Consistency eludes Eagles in Week 7 loss to Raiders

Philadelphia Eagles quarterback Jalen Hurts (1) is brought down by Las Vegas Raiders defensive end Yannick Ngakoue (91) and defensive end Clelin Ferrell (99) as defensive tackle Quinton Jefferson (77) moves in during the first half at Allegiant Stadium.
Gary A. Vasquez-USA TODAY Sports

Bookends are nice, but most games are won and lost in the middle of the story.

The Eagles offense went missing after an opening-drive touchdown, accruing just 110 yards on their next six possessions — featuring a multitude of mistakes and the loss of No. 1 running back Miles Sanders to an ankle injury — while the Las Vegas Raiders sped away to relegate Philadelphia to a second-straight loss, 33-22 on Sunday evening in Sin City.

Derek Carr carved the Eagles defense apart as the Raiders’ quarterback completed 31-of-34 passes for 323 yards and two touchdowns.

The loss heaps further pressure on first-year head coach Nick Sirianni as the Eagles dropped to 2-5 this season — tied for last place in the NFC East after the New York Giants defeated the Carolina Panthers earlier on Sunday.

Meanwhile, Jalen Hurts completed just 18-of-34 passes for 236 yards and a pair of touchdowns — though he lost an invaluable fumble deep in Raiders territory during the second half that delayed the Eagles’ comeback.

Sirianni immediately didn’t do much to ease the mounting worries of his coaching capabilities that have been building during his first season.

After the Eagles took a 7-0 lead on the game’s opening drive — capped off by a Kenneth Gainwell 13-yard touchdown reception — Sirianni accepted a holding penalty on the Raiders on a play that saw them pick up just two yards on a 3rd-&-5. It would have likely led to a Las Vegas punt as they were near midfield.

Instead, on the ensuing 3rd-&-15, Carr hit Zay Jones down the right sideline for a 43-yard gain down to the Eagles’ 14-yard-line.

Avonte Maddux bailed Sirianni out, though, as he picked Carr off at the 5-yard-line to preserve the Eagles’ early lead.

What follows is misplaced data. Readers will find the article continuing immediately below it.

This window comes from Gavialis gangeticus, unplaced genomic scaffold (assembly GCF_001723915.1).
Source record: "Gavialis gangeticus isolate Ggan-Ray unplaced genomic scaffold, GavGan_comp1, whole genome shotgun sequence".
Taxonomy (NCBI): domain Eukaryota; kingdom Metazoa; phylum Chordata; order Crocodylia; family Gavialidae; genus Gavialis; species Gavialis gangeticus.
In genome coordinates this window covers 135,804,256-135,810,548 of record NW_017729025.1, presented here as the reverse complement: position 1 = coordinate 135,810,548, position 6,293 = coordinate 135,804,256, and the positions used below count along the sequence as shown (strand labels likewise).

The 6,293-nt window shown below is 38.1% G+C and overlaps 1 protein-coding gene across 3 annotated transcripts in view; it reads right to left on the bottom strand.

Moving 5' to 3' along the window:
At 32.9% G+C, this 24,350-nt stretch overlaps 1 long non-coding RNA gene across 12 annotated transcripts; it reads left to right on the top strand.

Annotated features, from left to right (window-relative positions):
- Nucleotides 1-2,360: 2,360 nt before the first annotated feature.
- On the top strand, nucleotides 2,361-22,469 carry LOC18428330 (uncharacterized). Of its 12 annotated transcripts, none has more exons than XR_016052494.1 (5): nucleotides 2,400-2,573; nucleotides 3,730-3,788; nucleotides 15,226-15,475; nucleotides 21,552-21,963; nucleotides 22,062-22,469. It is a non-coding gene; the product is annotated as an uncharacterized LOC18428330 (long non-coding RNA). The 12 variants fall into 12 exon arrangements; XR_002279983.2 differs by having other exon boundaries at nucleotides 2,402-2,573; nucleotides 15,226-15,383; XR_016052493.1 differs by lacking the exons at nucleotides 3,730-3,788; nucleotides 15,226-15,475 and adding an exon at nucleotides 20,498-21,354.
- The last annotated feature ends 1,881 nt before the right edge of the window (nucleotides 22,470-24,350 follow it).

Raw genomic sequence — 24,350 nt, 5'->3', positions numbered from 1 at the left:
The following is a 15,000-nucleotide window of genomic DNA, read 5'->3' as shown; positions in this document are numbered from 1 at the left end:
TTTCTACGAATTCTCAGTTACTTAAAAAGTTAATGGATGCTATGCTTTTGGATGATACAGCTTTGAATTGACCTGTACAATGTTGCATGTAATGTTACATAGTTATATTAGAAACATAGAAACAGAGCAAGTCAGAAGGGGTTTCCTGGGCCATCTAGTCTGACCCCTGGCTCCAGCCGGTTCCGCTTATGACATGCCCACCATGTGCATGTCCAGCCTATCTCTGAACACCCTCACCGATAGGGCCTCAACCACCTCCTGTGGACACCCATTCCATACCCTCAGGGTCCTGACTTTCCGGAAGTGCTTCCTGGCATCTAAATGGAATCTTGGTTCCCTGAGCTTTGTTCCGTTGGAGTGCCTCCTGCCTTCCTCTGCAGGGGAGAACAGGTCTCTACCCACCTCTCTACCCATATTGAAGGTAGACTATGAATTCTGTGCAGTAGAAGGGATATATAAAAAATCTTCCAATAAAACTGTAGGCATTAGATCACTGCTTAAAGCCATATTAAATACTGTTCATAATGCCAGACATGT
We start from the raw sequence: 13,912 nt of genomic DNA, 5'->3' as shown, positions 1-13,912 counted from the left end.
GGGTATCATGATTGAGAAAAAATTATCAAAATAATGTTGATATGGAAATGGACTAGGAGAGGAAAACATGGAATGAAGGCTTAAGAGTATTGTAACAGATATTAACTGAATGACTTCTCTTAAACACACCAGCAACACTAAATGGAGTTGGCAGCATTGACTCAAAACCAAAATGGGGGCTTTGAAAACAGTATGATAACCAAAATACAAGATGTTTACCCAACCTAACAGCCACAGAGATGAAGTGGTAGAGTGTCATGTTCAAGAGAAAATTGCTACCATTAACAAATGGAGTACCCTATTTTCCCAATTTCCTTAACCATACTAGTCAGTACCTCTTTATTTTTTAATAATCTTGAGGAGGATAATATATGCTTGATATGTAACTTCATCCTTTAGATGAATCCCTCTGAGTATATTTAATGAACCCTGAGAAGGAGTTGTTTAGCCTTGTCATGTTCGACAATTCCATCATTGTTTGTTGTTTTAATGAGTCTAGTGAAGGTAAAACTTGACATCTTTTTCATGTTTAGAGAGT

The Eagles were punched in the mouth by the injury bug late in the first quarter when Sanders went down with an ankle injury on a three-yard loss that forced him to be carted off to the locker room after he tried limping off under his own power.

Things got worse for the Eagles when their lead disappeared four minutes into the second quarter after Carr hit Foster Moreau for an 18-yard touchdown down the right sideline after forcing an Eagles punt.

Then the wheels fell off altogether as Philadelphia’s offense simply turned off.

Following their second punt of the day, the Raiders took the lead with 1:38 left in the first half when Josh Jacobs scampered in from eight yards out.

The Eagles gift-wrapped another three points before the break after Gainwell fumbled on the 29-yard-line, resulting in a field goal with seven seconds to go.

Las Vegas proceeded to get the ball back to start the second half with great field position when an attempted onside kick from the Eagles backfired as it was recovered by the Raiders.

It took six plays to go 41 yards, ending with a Kenyon Drake four-yard score.

An extended Eagles three-and-out that featured three penalties was an embarrassing answer amidst the Raiders’ barrage, another punt led to another Raiders touchdown to make it 30-7 with 6:15 to go in the third quarter.

Already facing an insurmountable game of catch-up, Eagles mistakes continued sabotaging their Sunday as Hurts fumbled the snap at the Raiders’ 6-yard-line, resulting in a demoralizing turnover.

The Eagles would finally find a response in the fourth quarter when they scored a pair of touchdowns — the first a one-yard rush from Boston Scott with 11:40 to go.

After a Raiders field goal, Hurts was bailed out by Jalen Reagor, who made a leaping catch in triple coverage to score a 17-yard touchdown. A successful two-point conversion to Dallas Goedert with 3:50 to go moved the Eagles to within 11 — providing the mere consolation of making the final score not seem as lopsided as most of the day really was.

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